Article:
In the previous article we enabled and checked IPv4 connectivity between RARE/freeRouter and ISP box using sdn1 interface within 192.168.0.0/24 network. But as stated in the previous post, I'd like:
- all people connected within 192.168.128.0/17
- to access the external world
In this article we will pursue the SOHO network appliance installation and enable IPv4 connectivity for all host connected within your internal network to the external world.
[ #004 ] - Do you need translation ?
First step, let's create an interface Loopback0 within 192.168.128.0/17, let's say 192.168.254.1/32
First step, let's try to ping 126.96.36.199
Hey ! It seems that it's not working as expected ! At the present time, it seems that no one is able to reach outside world. Let's try to figure out why.
- It is a common best practice to dedicate a loopback to a router in a VRF
- Loopback are mostly used to identify a service proposed by the router
- Each services are bound to this Loopback in a specific VRF
This confirms the ping failures we observed previously. The output above indicate the packet does not even egress our SOHO router.
What is the inet VRF says ?
So we have no default routes . Let's configure one then pointing towards ISP BOX gateway:
So at that point, packet send to 188.8.131.52 are sent to nexthop 192.168.0.254 via sdn1.
But ping is still not not working. Let's figure out what's going on here.
As depicted in previous article:
- ISP box has a demarcation point set to 192.168.0.254
- So ISP box at some point is configured to perform Network Address Translation from 192.168.0.0/24 → ISP public IPv4 interface
- When ISP box receives a ICMP ping from 192.168.254.1 which does not match any ISP box NAT rules → Packet is discarded
Therefore in order to have a working seamless networking environment from the ISP box point of view, traffic coming from 192.168.128.0/17 might need to be NAT(ed) into 192.168.0.0/24 network. Let's see If our guess is right.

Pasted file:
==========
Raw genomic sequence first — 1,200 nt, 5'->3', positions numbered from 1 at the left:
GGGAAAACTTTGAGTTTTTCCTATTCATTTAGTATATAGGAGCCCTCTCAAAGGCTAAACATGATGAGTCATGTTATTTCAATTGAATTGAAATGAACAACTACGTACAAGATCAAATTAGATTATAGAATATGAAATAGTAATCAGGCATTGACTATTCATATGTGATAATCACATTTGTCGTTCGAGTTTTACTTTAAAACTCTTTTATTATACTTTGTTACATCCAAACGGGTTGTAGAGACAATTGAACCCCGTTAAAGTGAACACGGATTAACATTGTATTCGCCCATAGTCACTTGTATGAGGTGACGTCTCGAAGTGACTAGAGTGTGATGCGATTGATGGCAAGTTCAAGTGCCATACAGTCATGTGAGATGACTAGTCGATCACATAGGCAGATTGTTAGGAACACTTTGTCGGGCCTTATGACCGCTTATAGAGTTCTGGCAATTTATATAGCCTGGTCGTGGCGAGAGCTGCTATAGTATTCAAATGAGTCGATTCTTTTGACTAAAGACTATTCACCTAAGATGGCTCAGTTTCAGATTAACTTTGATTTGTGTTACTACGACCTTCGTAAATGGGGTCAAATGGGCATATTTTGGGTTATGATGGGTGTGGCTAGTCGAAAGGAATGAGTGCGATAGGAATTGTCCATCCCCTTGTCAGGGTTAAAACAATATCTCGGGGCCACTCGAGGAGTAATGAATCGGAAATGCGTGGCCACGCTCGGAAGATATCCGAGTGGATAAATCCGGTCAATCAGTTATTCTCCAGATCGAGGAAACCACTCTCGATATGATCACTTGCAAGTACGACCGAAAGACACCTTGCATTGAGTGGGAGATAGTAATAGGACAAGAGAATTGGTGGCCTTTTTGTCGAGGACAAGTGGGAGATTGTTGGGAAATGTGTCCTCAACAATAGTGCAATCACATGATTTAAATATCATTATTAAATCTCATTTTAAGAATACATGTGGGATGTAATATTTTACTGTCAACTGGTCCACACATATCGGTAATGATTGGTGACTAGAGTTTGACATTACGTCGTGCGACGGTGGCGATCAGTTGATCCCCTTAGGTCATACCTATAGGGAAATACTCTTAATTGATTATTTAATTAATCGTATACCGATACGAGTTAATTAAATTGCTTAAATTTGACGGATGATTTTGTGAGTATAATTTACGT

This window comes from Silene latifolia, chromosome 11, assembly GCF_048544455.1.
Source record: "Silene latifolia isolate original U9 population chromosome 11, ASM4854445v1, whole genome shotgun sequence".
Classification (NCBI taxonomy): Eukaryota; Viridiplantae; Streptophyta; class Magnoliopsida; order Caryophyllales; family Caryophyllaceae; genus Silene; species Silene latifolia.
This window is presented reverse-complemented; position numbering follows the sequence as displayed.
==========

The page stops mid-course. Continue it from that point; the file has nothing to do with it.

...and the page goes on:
Let's configure IPv4 Network Address Translation specifically for Loopback0
In the config stanza above we configure an access-list called ACL-NAT4 in VRF inet that would translate all incoming packet matching 192.168.254.1 going to anywhere to interface sdn1 IPv4. But we also don't NAT for inter-vlan traffic within 192.168.128.0/17 and also does not touch multicast traffic.
Yahhoooo ! It works ... Our guess was good after all...
For the future we assume that the home network is subnetted as follow and are all inside VRF inet:
- appliance port#1 @ sdn1: 192.168.0.0/24 (ISP subnet)
- appliance port#2 @ sdn2: 192.168.130.0/24
- appliance port#3 @ sdn3: 192.168.133.0/24
- appliance port#4 @ sdn4: 192.168.134.0/24 (unused)
- appliance port#5 @ sdn5: 192.168.135.0/24
- appliance port#6 @ sdn6: 192.168.136.0/24
- appliance integrated wifi @ sdn998: 192.168.129.0/24
- appliance loopback inet @ loopback0: 192.168.129.0/24
In the config stanza above we configure an access-list called ACL-NAT4 in VRF inet that would translate all incoming packet matching 192.168.[128|129|130|133|135|136|254].0/24 going to anywhere.
Each time you modify ACL-NAT4 you will need to re-apply the NAT calls:
Also notice that we are NAT(ing), 192.168.128.0/24 which is the OOBM subnet of the Linux appliance itself. This is needed during Debian system update/upgrade operation and also needed during the auto-upgrade feature that I'll describe in a next article.
IPv6 does need NAT in my specific case as my ISP has allocated me public IPv6 prefixes. We will see IPv6 configuration in the next articles.
In this article
- We finally have a router that enables connectivity for all hosts inside the home network to the outside world
- due to the ISP specific setup, our router had to translate inner home IP subnets to subnet that can be in turn NAT'ed by the ISP box.
- We have a consistent IPv4 addressing plan
- We now can add very exciting feature from now on. (In next articles !)
RARE validated design: [ SOHO #004 ] - key take-away
In this example we are proposing a basic connectivity scenario. However, keep in mind that depending on your location the configuration might be drastically different. But do not fear ! RARE/freeRouter has all the features need to enable connectivity !
- NAT64 is available. So in case you want to run a pure IPv6 network, freeRouter can NAT64 traffic for you.
- NAT46 is also available. In case you are desperate and don't want to implement a pure IPv6 home network and have an ISP running only IPv6, freeRouter can NAT46 your traffic for you !
- In the example described, we are lucky to have IPv6 public global IPv6 address. We will see IPv6 configuration in subsequent articles.